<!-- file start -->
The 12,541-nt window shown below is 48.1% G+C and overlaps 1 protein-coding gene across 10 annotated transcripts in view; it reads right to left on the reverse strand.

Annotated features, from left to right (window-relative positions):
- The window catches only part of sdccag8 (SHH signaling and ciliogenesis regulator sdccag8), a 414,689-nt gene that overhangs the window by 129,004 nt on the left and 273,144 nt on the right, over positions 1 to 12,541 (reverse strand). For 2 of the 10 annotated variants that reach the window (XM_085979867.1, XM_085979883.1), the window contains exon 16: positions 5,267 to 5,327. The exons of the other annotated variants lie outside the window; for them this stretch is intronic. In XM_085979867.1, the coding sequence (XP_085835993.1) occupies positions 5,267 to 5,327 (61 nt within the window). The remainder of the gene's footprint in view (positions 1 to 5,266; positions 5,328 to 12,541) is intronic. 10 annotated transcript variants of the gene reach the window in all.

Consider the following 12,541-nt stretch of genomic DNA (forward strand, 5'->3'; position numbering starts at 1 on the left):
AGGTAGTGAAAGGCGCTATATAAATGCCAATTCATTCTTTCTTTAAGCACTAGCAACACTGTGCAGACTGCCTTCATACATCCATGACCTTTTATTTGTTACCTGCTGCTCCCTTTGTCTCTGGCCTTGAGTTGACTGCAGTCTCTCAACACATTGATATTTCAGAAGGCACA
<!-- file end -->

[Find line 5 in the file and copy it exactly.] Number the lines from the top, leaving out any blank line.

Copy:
AGGTAGTGAAAGGCGCTATATAAATGCCAATTCATTCTTTCTTTAAGCACTAGCAACACTGTGCAGACTGCCTTCATACATCCATGACCTTTTATTTGTTACCTGCTGCTCCCTTTGTCTCTGGCCTTGAGTTGACTGCAGTCTCTCAACACATTGATATTTCAGAAGGCACA